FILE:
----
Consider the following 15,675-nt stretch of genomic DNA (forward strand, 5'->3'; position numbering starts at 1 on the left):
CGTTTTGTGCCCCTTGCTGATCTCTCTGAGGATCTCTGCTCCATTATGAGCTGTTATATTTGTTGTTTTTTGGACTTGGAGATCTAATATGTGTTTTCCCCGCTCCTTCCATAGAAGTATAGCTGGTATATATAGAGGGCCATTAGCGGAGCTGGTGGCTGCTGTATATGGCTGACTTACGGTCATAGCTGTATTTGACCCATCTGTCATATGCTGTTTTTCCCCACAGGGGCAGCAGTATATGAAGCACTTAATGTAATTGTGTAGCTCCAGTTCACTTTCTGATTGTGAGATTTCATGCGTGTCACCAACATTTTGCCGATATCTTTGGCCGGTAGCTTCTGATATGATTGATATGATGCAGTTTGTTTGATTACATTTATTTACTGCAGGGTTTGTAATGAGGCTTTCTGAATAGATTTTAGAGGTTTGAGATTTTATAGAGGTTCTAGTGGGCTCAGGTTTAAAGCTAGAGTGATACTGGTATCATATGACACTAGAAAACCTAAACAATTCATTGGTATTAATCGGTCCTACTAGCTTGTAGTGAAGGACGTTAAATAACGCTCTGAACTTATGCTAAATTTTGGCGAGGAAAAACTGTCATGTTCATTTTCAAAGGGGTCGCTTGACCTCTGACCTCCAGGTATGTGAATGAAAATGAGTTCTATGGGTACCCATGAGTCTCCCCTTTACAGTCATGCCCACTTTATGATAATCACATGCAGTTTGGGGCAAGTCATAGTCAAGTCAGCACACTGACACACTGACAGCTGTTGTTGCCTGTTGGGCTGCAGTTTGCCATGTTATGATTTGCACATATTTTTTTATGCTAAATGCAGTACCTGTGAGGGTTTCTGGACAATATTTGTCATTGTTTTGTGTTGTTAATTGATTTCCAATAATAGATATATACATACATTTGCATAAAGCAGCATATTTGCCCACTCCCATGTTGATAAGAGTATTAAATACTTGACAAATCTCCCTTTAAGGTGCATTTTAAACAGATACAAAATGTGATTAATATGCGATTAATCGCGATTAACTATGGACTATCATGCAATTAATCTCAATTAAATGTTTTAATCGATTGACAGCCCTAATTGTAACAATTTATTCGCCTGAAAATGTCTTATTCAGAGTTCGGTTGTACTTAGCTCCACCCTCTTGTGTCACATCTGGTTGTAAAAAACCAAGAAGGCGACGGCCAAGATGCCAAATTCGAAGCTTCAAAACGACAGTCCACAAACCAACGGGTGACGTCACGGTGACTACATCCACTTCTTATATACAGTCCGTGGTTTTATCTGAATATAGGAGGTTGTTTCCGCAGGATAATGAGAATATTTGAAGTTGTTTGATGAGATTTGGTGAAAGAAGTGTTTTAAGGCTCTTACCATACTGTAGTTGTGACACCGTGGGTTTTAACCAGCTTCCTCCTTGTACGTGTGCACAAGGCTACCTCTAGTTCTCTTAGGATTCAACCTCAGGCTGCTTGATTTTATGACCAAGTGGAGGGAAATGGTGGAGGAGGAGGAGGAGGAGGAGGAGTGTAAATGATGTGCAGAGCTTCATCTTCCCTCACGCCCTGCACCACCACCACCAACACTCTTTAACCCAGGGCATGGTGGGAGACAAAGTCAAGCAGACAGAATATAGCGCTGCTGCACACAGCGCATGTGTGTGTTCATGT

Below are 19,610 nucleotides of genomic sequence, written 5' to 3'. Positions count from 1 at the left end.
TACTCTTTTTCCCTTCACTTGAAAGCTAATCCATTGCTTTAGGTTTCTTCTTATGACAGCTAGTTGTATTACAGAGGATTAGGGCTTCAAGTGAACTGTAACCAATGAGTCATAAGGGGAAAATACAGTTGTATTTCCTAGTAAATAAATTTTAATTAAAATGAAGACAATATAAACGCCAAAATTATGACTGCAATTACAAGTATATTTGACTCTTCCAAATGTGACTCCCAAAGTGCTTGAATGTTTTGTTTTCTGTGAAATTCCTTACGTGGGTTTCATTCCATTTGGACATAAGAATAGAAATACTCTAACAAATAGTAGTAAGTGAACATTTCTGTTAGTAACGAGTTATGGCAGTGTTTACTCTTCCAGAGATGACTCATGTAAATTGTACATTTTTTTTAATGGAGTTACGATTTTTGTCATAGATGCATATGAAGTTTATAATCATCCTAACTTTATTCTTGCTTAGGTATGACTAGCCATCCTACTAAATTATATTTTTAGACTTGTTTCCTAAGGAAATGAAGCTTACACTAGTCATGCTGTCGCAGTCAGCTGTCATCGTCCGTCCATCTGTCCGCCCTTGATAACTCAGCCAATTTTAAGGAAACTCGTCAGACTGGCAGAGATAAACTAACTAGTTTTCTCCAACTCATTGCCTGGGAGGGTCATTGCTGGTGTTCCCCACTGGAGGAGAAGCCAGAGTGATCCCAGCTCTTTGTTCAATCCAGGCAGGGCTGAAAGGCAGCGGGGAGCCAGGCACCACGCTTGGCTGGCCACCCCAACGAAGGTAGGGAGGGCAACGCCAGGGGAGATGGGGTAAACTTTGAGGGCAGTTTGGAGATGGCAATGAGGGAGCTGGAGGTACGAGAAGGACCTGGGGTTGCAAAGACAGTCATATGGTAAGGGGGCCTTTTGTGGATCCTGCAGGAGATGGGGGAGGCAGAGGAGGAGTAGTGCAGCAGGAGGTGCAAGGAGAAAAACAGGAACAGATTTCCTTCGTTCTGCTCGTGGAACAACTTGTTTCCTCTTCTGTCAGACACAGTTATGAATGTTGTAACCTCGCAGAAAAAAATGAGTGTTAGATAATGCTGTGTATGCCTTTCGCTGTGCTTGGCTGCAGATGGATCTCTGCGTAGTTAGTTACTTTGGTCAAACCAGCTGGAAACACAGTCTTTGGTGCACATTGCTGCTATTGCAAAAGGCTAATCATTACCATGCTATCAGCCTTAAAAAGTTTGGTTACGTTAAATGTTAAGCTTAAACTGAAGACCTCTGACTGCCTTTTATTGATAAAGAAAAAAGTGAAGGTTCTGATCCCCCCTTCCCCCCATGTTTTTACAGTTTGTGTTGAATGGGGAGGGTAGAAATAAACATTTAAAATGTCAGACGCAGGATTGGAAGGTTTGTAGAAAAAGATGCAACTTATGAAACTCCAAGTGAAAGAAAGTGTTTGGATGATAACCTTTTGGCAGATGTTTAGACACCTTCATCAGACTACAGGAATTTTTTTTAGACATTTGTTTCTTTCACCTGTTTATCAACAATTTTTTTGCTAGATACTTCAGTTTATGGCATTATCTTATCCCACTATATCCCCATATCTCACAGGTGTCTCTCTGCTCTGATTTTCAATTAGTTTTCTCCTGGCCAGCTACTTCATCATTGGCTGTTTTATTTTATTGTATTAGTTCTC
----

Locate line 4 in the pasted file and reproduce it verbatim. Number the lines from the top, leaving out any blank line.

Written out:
TACTCTTTTTCCCTTCACTTGAAAGCTAATCCATTGCTTTAGGTTTCTTCTTATGACAGCTAGTTGTATTACAGAGGATTAGGGCTTCAAGTGAACTGTAACCAATGAGTCATAAGGGGAAAATACAGTTGTATTTCCTAGTAAATAAATTTTAATTAAAATGAAGACAATATAAACGCCAAAATTATGACTGCAATTACAAGTATATTTGACTCTTCCAAATGTGACTCCCAAAGTGCTTGAATGTTTTGTTTTCTGTGAAATTCCTTACGTGGGTTTCATTCCATTTGGACATAAGAATAGAAATACTCTAACAAATAGTAGTAAGTGAACATTTCTGTTAGTAACGAGTTATGGCAGTGTTTACTCTTCCAGAGATGACTCATGTAAATTGTACATTTTTTTTAATGGAGTTACGATTTTTGTCATAGATGCATATGAAGTTTATAATCATCCTAACTTTATTCTTGCTTAGGTATGACTAGCCATCCTACTAAATTATATTTTTAGACTTGTTTCCTAAGGAAATGAAGCTTACACTAGTCATGCTGTCGCAGTCAGCTGTCATCGTCCGTCCATCTGTCCGCCCTTGATAACTCAGCCAATTTTAAGGAAACTCGTCAGACTGGCAGAGATAAACTAACTAGTTTTCTCCAACTCATTGCCTGGGAGGGTCATTGCTGGTGTTCCCCACTGGAGGAGAAGCCAGAGTGATCCCAGCTCTTTGTTCAATCCAGGCAGGGCTGAAAGGCAGCGGGGAGCCAGGCACCACGCTTGGCTGGCCACCCCAACGAAGGTAGGGAGGGCAACGCCAGGGGAGATGGGGTAAACTTTGAGGGCAGTTTGGAGATGGCAATGAGGGAGCTGGAGGTACGAGAAGGACCTGGGGTTGCAAAGACAGTCATATGGTAAGGGGGCCTTTTGTGGATCCTGCAGGAGATGGGGGAGGCAGAGGAGGAGTAGTGCAGCAGGAGGTGCAAGGAGAAAAACAGGAACAGATTTCCTTCGTTCTGCTCGTGGAACAACTTGTTTCCTCTTCTGTCAGACACAGTTATGAATGTTGTAACCTCGCAGAAAAAAATGAGTGTTAGATAATGCTGTGTATGCCTTTCGCTGTGCTTGGCTGCAGATGGATCTCTGCGTAGTTAGTTACTTTGGTCAAACCAGCTGGAAACACAGTCTTTGGTGCACATTGCTGCTATTGCAAAAGGCTAATCATTACCATGCTATCAGCCTTAAAAAGTTTGGTTACGTTAAATGTTAAGCTTAAACTGAAGACCTCTGACTGCCTTTTATTGATAAAGAAAAAAGTGAAGGTTCTGATCCCCCCTTCCCCCCATGTTTTTACAGTTTGTGTTGAATGGGGAGGGTAGAAATAAACATTTAAAATGTCAGACGCAGGATTGGAAGGTTTGTAGAAAAAGATGCAACTTATGAAACTCCAAGTGAAAGAAAGTGTTTGGATGATAACCTTTTGGCAGATGTTTAGACACCTTCATCAGACTACAGGAATTTTTTTTAGACATTTGTTTCTTTCACCTGTTTATCAACAATTTTTTTGCTAGATACTTCAGTTTATGGCATTATCTTATCCCACTATATCCCCATATCTCACAGGTGTCTCTCTGCTCTGATTTTCAATTAGTTTTCTCCTGGCCAGCTACTTCATCATTGGCTGTTTTATTTTATTGTATTAGTTCTC